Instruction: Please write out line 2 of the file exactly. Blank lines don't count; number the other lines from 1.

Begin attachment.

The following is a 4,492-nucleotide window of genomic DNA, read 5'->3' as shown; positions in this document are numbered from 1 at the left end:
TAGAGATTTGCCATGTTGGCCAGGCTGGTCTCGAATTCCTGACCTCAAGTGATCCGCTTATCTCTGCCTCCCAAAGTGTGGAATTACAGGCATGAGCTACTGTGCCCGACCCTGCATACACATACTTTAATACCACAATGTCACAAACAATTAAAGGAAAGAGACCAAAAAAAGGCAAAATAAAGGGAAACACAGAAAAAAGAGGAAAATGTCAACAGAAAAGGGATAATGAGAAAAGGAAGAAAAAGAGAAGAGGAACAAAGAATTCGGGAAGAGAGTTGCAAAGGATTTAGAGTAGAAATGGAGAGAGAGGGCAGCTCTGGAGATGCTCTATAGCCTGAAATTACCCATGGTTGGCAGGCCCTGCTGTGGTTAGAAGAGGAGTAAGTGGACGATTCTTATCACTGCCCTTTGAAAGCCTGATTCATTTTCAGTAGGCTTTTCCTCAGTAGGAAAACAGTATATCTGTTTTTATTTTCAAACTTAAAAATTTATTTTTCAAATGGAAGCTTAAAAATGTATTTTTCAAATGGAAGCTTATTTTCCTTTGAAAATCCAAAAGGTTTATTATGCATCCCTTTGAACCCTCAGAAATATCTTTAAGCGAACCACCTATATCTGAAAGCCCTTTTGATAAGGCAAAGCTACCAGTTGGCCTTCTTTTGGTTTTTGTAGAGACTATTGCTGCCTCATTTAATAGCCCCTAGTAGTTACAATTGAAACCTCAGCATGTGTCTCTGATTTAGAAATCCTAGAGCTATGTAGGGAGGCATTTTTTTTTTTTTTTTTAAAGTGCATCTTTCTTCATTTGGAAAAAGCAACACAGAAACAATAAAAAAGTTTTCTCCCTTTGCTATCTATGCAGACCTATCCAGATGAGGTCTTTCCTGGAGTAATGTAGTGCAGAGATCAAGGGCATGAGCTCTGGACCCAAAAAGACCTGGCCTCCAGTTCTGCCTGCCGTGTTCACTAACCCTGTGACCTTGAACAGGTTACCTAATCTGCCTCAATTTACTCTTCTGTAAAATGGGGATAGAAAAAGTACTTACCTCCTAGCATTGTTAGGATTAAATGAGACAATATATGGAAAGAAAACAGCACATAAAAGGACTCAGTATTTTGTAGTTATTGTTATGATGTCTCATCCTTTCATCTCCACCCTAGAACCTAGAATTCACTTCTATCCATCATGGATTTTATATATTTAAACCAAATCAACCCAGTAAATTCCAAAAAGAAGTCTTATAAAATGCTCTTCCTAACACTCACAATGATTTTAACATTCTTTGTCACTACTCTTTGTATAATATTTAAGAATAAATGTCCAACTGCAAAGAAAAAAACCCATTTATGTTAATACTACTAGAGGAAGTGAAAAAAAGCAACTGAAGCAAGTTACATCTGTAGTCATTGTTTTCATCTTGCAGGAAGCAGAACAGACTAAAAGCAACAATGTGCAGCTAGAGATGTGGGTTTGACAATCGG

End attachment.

TAGAGATTTGCCATGTTGGCCAGGCTGGTCTCGAATTCCTGACCTCAAGTGATCCGCTTATCTCTGCCTCCCAAAGTGTGGAATTACAGGCATGAGCTACTGTGCCCGACCCTGCATACACATACTTTAATACCACAATGTCACAAACAATTAAAGGAAAGAGACCAAAAAAAGGCAAAATAAAGGGAAACACAGAAAAAAGAGGAAAATGTCAACAGAAAAGGGATAATGAGAAAAGGAAGAAAAAGAGAAGAGGAACAAAGAATTCGGGAAGAGAGTTGCAAAGGATTTAGAGTAGAAATGGAGAGAGAGGGCAGCTCTGGAGATGCTCTATAGCCTGAAATTACCCATGGTTGGCAGGCCCTGCTGTGGTTAGAAGAGGAGTAAGTGGACGATTCTTATCACTGCCCTTTGAAAGCCTGATTCATTTTCAGTAGGCTTTTCCTCAGTAGGAAAACAGTATATCTGTTTTTATTTTCAAACTTAAAAATTTATTTTTCAAATGGAAGCTTAAAAATGTATTTTTCAAATGGAAGCTTATTTTCCTTTGAAAATCCAAAAGGTTTATTATGCATCCCTTTGAACCCTCAGAAATATCTTTAAGCGAACCACCTATATCTGAAAGCCCTTTTGATAAGGCAAAGCTACCAGTTGGCCTTCTTTTGGTTTTTGTAGAGACTATTGCTGCCTCATTTAATAGCCCCTAGTAGTTACAATTGAAACCTCAGCATGTGTCTCTGATTTAGAAATCCTAGAGCTATGTAGGGAGGCATTTTTTTTTTTTTTTTTAAAGTGCATCTTTCTTCATTTGGAAAAAGCAACACAGAAACAATAAAAAAGTTTTCTCCCTTTGCTATCTATGCAGACCTATCCAGATGAGGTCTTTCCTGGAGTAATGTAGTGCAGAGATCAAGGGCATGAGCTCTGGACCCAAAAAGACCTGGCCTCCAGTTCTGCCTGCCGTGTTCACTAACCCTGTGACCTTGAACAGGTTACCTAATCTGCCTCAATTTACTCTTCTGTAAAATGGGGATAGAAAAAGTACTTACCTCCTAGCATTGTTAGGATTAAATGAGACAATATATGGAAAGAAAACAGCACATAAAAGGACTCAGTATTTTGTAGTTATTGTTATGATGTCTCATCCTTTCATCTCCACCCTAGAACCTAGAATTCACTTCTATCCATCATGGATTTTATATATTTAAACCAAATCAACCCAGTAAATTCCAAAAAGAAGTCTTATAAAATGCTCTTCCTAACACTCACAATGATTTTAACATTCTTTGTCACTACTCTTTGTATAATATTTAAGAATAAATGTCCAACTGCAAAGAAAAAAACCCATTTATGTTAATACTACTAGAGGAAGTGAAAAAAAGCAACTGAAGCAAGTTACATCTGTAGTCATTGTTTTCATCTTGCAGGAAGCAGAACAGACTAAAAGCAACAATGTGCAGCTAGAGATGTGGGTTTGACAATCGG